“It depends on what level of inflation you want to target,” Jayasundera said.
“If you want to have four percent inflation you can stop everything. Expenditure can be curtailed to the extend you want to have a trade-off. You may get inflation down to five percent but you may also get growth down to 3 percent.”
The Colombo Consumer Price Index (CCPI), which measures 12-month headline inflation, now running at a high of 17.2 percent in October from 15.4 percent in September.
However officials are promising a higher spend on infrastructure which is vital to boost growth and improve productivity.
Jayasundera says capital expenditure is mostly foreign financed, with projects like the Norochcholai being 100 percent foreign financed.
Sri Lanka is due to post a near 8.0 percent growth in the nine months to Sept, Jayasundara said told reporters during a pre-budget news briefing. Economic growth for the six months to June topped 8.0 percent.
Deputy Finance Minister, Ranjith Siyambalapitiya says the island is heading for an 8.0 percent growth next year, the best in 28 years, when the economy expanded by 8.2 percent.
The International Monetary Fund said Tuesday that Sri Lanka's economy in under siege from galloping inflation, a wider current account deficit, declining official reserves and a high debt service burden.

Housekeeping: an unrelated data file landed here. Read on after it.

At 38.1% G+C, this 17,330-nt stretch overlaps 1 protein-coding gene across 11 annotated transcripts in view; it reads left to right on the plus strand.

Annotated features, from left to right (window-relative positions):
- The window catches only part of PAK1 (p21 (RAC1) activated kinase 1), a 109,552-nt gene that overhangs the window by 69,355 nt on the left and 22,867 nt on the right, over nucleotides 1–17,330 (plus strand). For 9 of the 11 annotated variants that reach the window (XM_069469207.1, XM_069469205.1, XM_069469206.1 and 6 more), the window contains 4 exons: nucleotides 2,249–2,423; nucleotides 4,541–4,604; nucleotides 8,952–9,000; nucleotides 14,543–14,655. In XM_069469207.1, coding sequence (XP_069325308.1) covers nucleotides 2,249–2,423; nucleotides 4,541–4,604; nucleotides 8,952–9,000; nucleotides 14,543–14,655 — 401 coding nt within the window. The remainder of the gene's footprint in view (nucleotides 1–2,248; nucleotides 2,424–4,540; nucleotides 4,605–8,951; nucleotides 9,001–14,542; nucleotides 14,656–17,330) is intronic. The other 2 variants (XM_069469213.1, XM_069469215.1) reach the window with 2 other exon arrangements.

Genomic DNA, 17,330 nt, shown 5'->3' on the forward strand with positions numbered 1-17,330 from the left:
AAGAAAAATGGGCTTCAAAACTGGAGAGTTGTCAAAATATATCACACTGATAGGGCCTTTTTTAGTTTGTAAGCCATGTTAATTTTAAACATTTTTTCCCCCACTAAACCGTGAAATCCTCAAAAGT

Large fiscal deficits and a high level of public debt are sources of macro-economic instability while inflation is galloping away and reforms lagging, the international lender said.
Jayasundera says the exchange rate has also come under some pressure due to the heavy oil bill, because payments are still made on earlier contracts.
The Sri Lankan rupee sank to historical lows on Tuesday, closing at 108.20 to the U.S. dollar on sustained demand by banks and importers to meet large import bills.
A net oil importer, Sri Lanka is due to spend 2.2 billion dollars this year, from 1.6 billion dollars in 2005.
“We are seeing the lag effect of our oil purchases, where we spent 80 dollars a barrel in July and August. We are now beginning to buy oil at 60-70 dollars a barrel. Seasonal demand for the Christmas season is also putting pressure on the exchange rate,” he explained.
However other economists say massive monetary expansion, as well as a fundamental overvaluation caused by widening inflation differentials between Sri Lanka and her trading partners during the last two years is pushing the currency down..